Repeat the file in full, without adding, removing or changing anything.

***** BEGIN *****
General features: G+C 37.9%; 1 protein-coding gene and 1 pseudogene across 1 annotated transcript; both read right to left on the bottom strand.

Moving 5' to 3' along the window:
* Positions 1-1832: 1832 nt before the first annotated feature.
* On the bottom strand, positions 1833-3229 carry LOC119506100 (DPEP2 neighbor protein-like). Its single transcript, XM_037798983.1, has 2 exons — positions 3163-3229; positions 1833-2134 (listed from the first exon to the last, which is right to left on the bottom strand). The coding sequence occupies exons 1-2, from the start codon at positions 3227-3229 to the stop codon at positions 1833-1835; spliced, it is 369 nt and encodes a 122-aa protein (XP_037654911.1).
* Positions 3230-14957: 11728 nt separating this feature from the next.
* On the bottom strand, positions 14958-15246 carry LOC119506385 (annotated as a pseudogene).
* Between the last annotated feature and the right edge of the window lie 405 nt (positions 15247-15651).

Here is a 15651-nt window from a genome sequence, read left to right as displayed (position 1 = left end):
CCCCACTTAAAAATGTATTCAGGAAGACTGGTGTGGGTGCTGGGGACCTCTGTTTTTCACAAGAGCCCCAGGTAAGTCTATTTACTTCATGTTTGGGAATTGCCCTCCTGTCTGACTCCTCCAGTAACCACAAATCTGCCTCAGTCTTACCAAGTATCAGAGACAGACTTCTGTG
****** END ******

General features: G+C 37.9%; 1 protein-coding gene and 1 pseudogene across 1 annotated transcript; both read right to left on the bottom strand.

Moving 5' to 3' along the window:
* Positions 1-1832: 1832 nt before the first annotated feature.
* On the bottom strand, positions 1833-3229 carry LOC119506100 (DPEP2 neighbor protein-like). Its single transcript, XM_037798983.1, has 2 exons — positions 3163-3229; positions 1833-2134 (listed from the first exon to the last, which is right to left on the bottom strand). The coding sequence occupies exons 1-2, from the start codon at positions 3227-3229 to the stop codon at positions 1833-1835; spliced, it is 369 nt and encodes a 122-aa protein (XP_037654911.1).
* Positions 3230-14957: 11728 nt separating this feature from the next.
* On the bottom strand, positions 14958-15246 carry LOC119506385 (annotated as a pseudogene).
* Between the last annotated feature and the right edge of the window lie 405 nt (positions 15247-15651).

Here is a 15651-nt window from a genome sequence, read left to right as displayed (position 1 = left end):
CCCCACTTAAAAATGTATTCAGGAAGACTGGTGTGGGTGCTGGGGACCTCTGTTTTTCACAAGAGCCCCAGGTAAGTCTATTTACTTCATGTTTGGGAATTGCCCTCCTGTCTGACTCCTCCAGTAACCACAAATCTGCCTCAGTCTTACCAAGTATCAGAGACAGACTTCTGTG